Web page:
Normally, with three categories, you will obtain an intercept, reflecting the log odds of the outcome in the reference category, and two effect terms, indicating how the log odds for the other two categories differ from the reference.
You can change the contrasts used in the model to change how this information is encoded (see https://stats.oarc.ucla.edu/r/library/r-library-contrast-coding-systems-for-categorical-variables/ ).
However, what I think you're looking for is just an estimate of the log odds for every category, or in other words, an intercept for each category. This is done by suppressing the overall intercept, using the syntax
outcome ~ -1 + predictor in R.
As mentioned in the comments, it is technically possible to fit a model where with an intercept and effects for each category. However, this model is not identified, since there is no unique best-fitting set of parameters. This model can be estimated, though, using regularisation - applying a small penalty to the weights (but not the intercept) such that parameters with smaller squared magnitudes are preferred (this can also be achieved using something called the Moore-Penrose pseudoinverse; see here). This yields a unique solution: the intercept is the average of the log odds across categories, while the effects for each category indicate how much each category differs from the average. It should be easy to see why this solution has the smallest squared parameter sizes (again, not counting the intercept).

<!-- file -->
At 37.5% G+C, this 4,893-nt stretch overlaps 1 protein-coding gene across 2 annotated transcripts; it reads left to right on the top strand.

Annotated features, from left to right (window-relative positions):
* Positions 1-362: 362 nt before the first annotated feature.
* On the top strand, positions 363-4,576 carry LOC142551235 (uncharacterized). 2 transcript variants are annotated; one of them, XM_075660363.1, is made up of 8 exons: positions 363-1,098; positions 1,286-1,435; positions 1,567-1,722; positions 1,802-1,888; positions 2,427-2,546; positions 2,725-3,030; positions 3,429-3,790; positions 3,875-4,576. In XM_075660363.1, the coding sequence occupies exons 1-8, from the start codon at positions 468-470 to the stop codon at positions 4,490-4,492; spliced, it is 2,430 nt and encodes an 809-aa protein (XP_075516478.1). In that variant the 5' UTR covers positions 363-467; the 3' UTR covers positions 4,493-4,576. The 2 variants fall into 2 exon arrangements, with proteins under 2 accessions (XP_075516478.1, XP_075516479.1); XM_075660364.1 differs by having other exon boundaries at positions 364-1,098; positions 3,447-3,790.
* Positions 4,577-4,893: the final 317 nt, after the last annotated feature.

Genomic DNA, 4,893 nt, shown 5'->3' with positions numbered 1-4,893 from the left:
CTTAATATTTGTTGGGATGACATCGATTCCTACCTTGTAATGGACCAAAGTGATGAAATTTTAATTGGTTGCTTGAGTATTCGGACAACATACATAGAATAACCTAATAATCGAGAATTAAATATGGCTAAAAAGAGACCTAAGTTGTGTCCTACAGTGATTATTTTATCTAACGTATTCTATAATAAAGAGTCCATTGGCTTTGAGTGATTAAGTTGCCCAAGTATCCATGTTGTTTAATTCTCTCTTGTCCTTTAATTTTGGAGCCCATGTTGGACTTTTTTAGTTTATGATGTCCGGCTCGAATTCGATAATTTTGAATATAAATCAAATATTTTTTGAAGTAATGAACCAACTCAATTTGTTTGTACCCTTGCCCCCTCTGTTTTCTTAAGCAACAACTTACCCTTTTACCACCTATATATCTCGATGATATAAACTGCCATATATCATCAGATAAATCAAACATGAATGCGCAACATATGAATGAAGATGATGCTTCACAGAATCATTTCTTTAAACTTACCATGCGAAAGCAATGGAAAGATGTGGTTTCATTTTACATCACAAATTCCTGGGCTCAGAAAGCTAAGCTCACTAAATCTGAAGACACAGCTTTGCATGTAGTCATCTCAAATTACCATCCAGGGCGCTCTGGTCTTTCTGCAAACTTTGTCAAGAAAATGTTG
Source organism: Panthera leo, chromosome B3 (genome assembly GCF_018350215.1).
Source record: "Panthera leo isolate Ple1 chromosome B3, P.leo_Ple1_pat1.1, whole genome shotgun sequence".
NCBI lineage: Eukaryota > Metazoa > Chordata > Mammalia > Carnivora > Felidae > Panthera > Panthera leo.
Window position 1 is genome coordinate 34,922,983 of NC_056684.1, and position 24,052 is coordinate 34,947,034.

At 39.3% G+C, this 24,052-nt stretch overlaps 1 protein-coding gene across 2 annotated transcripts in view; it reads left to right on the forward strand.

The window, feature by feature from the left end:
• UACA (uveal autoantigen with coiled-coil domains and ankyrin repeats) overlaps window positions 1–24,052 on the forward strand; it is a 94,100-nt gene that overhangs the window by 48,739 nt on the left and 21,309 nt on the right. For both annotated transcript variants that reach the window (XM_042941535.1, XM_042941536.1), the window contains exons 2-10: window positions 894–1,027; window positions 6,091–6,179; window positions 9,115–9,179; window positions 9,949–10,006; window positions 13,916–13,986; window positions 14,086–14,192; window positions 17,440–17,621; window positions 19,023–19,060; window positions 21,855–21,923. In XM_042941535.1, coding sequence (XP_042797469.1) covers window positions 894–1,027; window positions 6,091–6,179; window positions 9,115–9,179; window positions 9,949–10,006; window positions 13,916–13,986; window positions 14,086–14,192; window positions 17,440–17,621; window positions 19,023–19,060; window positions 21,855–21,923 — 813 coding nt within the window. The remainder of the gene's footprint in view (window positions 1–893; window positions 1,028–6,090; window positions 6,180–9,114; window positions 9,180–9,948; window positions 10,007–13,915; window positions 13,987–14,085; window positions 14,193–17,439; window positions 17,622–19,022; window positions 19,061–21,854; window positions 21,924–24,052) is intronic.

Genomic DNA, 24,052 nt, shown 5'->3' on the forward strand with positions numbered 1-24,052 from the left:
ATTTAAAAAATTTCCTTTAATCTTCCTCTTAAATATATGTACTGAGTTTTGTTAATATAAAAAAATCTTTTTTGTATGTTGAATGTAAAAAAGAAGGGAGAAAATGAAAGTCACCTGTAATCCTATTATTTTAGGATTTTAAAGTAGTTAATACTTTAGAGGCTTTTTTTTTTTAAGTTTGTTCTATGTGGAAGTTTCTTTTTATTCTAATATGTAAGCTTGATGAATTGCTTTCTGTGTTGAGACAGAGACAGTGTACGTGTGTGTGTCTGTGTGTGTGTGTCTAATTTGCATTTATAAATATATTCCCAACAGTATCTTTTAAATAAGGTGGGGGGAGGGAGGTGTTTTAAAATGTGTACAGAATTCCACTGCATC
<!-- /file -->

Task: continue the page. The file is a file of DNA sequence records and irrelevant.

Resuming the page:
Again, though, this is an advanced topic, and unless you really know what you're doing, you probably don't want this! I only know of this approach because some people use it to analyse fMRI data using the popular but idiosyncratic SPM software.